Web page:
Saturday, October 23, 2021
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Protect your children, take their phones away, say parents of teenager murdered in Snapchat plot

The younger boy, who fatally stabbed Olly with a knife, was handed a life sentence with a minimum term of 13 years.

The older boy, who had fought with the victim in the attack, was given a life sentence with a minimum term of 12 years.

The girl, who admitted manslaughter and did not stand trial, was sentenced to three years and two months.

Jurors were told Olly’s attackers had shared hostile messages about him on Snapchat in the days leading up to his death.

In one message to one of her fellow defendants, the girl said: “Karma – he (Olly) deserves all of this.”

The older boy also said: “I actually hate the kid with a passion – if I was to see him right now I’d probably end up killing him.”

‘There is a cancer in our children’s lives’

Following the sentencing hearing, Mr Stephens said: “I think social media’s got a lot to answer for and played a massive part in Olly’s death.

“There needs to be traceability on (social media) accounts, it needs to be linked to a credit card or something so you can find out who’s using it. Some of the bile I’ve read is staggering.”

Speaking outside court, Mr Stephens said: “There is a cancer in our children’s lives, it starts with the use of a mobile phone, with apps that are provided to entertain but are used to spread slander, hatred, misinformation and bile and ends in cruel, cold-blooded murder.

“Olly is not the only victim, there have been far too many already.”

He continued: “If it was up to me, no child under 16 would have a mobile phone – children deserve a care-free and happy childhood, not to spend it cowering in their bedrooms, terrified and contemplating suicide because they are made to feel worthless by some random, spineless individual hiding behind a screen.”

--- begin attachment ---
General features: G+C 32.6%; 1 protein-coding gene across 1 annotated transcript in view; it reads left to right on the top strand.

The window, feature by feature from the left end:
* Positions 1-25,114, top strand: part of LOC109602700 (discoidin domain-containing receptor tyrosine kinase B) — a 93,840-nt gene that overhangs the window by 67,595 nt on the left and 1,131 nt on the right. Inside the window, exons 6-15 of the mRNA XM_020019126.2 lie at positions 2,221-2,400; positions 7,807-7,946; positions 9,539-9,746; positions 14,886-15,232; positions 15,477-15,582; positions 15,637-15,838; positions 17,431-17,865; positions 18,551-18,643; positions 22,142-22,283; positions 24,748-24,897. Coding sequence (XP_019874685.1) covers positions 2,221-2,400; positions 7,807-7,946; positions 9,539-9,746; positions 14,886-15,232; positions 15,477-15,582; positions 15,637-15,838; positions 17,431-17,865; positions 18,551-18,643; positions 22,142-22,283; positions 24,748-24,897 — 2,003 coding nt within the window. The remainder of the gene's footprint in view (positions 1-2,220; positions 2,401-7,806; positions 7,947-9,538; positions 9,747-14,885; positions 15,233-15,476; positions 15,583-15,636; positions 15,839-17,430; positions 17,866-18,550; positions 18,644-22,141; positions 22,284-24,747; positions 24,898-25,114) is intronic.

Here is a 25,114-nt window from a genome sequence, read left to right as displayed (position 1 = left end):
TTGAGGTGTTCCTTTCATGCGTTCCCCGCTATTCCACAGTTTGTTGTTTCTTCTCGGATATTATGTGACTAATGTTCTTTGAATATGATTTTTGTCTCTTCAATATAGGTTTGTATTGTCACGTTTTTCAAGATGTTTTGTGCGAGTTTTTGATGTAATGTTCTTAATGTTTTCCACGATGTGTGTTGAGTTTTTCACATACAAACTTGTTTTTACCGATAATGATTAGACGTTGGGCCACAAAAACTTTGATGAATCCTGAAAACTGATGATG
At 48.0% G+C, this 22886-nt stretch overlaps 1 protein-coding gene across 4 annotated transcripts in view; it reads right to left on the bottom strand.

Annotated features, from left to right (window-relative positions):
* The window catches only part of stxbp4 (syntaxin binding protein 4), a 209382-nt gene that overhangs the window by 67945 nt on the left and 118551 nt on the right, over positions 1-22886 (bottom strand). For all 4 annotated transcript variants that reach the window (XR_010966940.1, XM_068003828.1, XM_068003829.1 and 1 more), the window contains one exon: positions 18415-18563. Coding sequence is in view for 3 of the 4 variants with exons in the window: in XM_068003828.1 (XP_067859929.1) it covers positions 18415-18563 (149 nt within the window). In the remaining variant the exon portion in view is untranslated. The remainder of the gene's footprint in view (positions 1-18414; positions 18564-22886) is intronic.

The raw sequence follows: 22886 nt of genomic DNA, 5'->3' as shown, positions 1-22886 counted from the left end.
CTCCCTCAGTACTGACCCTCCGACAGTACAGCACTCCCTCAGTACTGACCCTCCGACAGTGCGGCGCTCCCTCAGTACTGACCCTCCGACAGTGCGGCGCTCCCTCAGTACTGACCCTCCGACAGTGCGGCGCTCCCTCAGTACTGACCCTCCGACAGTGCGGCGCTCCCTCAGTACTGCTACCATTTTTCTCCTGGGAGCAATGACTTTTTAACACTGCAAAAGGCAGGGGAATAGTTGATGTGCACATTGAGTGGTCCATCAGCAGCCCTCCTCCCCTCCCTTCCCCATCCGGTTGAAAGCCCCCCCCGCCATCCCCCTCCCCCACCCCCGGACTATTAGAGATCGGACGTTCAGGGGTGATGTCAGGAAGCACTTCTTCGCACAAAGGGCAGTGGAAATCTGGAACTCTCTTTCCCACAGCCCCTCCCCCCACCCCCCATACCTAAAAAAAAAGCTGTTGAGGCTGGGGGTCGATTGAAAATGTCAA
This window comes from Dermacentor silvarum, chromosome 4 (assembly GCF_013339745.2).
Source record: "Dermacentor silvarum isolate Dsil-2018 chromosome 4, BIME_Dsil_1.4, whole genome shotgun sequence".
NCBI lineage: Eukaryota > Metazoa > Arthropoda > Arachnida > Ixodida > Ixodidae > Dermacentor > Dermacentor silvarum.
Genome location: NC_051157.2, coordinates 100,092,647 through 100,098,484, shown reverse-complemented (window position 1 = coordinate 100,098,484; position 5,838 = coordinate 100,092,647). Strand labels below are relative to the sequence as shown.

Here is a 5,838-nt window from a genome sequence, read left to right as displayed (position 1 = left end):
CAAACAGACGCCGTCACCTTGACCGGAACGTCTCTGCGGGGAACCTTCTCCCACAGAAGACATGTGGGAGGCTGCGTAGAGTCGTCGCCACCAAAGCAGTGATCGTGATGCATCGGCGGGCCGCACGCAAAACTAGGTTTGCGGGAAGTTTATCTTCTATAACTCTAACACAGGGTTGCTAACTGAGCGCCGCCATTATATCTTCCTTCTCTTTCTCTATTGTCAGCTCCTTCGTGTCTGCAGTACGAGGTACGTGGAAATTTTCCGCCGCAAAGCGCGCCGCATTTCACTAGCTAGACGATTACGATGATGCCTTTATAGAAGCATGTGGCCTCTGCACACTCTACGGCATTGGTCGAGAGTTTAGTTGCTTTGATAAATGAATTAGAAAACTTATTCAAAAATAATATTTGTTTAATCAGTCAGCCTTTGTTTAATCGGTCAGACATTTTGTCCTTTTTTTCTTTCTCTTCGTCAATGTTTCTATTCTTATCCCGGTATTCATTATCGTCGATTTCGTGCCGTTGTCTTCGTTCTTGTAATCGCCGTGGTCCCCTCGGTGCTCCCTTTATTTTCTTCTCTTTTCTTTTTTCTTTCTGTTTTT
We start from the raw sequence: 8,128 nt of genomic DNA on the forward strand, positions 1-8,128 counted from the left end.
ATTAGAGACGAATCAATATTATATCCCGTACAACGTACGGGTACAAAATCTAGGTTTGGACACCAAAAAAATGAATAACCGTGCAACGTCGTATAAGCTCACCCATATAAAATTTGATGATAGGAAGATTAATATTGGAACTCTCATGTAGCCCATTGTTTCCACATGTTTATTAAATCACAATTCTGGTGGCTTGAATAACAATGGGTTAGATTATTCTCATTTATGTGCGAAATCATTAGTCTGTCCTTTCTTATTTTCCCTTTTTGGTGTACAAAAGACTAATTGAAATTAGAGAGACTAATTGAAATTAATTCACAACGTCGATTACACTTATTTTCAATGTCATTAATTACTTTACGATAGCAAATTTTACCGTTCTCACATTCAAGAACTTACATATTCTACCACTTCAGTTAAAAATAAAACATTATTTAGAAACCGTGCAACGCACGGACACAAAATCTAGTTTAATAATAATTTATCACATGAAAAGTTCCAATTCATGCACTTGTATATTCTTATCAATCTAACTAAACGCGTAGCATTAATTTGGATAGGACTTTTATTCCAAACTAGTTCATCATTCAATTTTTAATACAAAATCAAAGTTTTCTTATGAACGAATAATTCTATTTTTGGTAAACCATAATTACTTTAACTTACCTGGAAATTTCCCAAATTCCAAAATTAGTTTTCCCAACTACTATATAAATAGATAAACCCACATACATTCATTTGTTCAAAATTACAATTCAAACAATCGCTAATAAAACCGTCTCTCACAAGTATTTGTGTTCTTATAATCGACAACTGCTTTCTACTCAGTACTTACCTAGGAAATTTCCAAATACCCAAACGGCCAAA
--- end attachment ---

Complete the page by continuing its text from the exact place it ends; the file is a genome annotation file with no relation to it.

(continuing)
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Mr Stephens also called for a licence for the purchasing of knives, saying: “In an immature child’s hand, a knife is as lethal as a firearm.”

The detective leading the investigation described the case as “one of the most shocking” of his career.

Speaking outside court, Detective Chief Constable Andy Howard said: “No parent should have to endure the horror of their child dying in this way and then have to listen to detailed evidence of Olly’s final moments along with shocking revelations of the determined plan by those involved to ambush Olly and then attack him.”

Himself a father to a teenage boy, DCC Howard said social media played a crucial role in building a case against the three teenage perpetrators but that speculation online had risked scuppering attempts to bring the 13-year-old’s young killers to justice.

‘Gangster mentality is seeping in’

Mr Stephens described his son’s killing as “absolutely cold”.

“There was no thought for anybody else in this. There’s no thought for Olly’s life, there was no thought for the repercussions of what was going to happen,” he said. “And the consequences they were going to pay just didn’t seem to register with them.”

Mr Stephens recalled how he detected Olly was troubled by something in the days prior to his murder, and pleaded with his son to confide in him.

“I just couldn’t get it out of him – ‘Snitches get stitches’ is all he’d say,” said Mr Stephens, adding: “There seems this whole gangster mentality is seeping in … like they believe this is a video game. That’s how they see it, because I have heard that they now earn points for damage they do to other people with weapons.”

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Olly’s mother added: “We’re broken. You know you’ve got to keep going and you do keep going, but the joy is gone.”

Mrs Stephens said she had “no idea” at the time how badly her son was being treated by others.

She said: “Keep asking questions, be suspicious, try not to be put off – you get batted away by your children, when you ask questions you don’t get answers. If you don’t like the sound of friends, there probably is a very good reason why.”


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